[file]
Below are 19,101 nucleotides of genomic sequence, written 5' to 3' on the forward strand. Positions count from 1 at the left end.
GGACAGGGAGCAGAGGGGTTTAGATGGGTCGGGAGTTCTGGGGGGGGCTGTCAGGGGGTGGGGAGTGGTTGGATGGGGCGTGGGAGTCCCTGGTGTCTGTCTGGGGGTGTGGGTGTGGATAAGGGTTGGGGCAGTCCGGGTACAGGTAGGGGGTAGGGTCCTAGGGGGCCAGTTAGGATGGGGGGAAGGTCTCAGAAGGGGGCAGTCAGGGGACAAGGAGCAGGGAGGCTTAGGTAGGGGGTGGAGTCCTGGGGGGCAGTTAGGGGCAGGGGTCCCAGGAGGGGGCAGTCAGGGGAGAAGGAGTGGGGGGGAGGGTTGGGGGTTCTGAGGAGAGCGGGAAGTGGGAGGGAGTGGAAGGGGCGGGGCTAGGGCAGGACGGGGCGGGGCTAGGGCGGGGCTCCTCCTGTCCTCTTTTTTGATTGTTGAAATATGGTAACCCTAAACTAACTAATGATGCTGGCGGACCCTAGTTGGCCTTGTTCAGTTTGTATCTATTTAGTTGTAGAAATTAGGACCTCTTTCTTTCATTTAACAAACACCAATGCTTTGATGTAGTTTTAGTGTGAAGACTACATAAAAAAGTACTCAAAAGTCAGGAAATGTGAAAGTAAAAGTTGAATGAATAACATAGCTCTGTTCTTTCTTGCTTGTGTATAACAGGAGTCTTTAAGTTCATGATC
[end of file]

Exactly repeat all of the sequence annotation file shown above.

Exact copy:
Below are 19,101 nucleotides of genomic sequence, written 5' to 3' on the forward strand. Positions count from 1 at the left end.
GGACAGGGAGCAGAGGGGTTTAGATGGGTCGGGAGTTCTGGGGGGGGCTGTCAGGGGGTGGGGAGTGGTTGGATGGGGCGTGGGAGTCCCTGGTGTCTGTCTGGGGGTGTGGGTGTGGATAAGGGTTGGGGCAGTCCGGGTACAGGTAGGGGGTAGGGTCCTAGGGGGCCAGTTAGGATGGGGGGAAGGTCTCAGAAGGGGGCAGTCAGGGGACAAGGAGCAGGGAGGCTTAGGTAGGGGGTGGAGTCCTGGGGGGCAGTTAGGGGCAGGGGTCCCAGGAGGGGGCAGTCAGGGGAGAAGGAGTGGGGGGGAGGGTTGGGGGTTCTGAGGAGAGCGGGAAGTGGGAGGGAGTGGAAGGGGCGGGGCTAGGGCAGGACGGGGCGGGGCTAGGGCGGGGCTCCTCCTGTCCTCTTTTTTGATTGTTGAAATATGGTAACCCTAAACTAACTAATGATGCTGGCGGACCCTAGTTGGCCTTGTTCAGTTTGTATCTATTTAGTTGTAGAAATTAGGACCTCTTTCTTTCATTTAACAAACACCAATGCTTTGATGTAGTTTTAGTGTGAAGACTACATAAAAAAGTACTCAAAAGTCAGGAAATGTGAAAGTAAAAGTTGAATGAATAACATAGCTCTGTTCTTTCTTGCTTGTGTATAACAGGAGTCTTTAAGTTCATGATC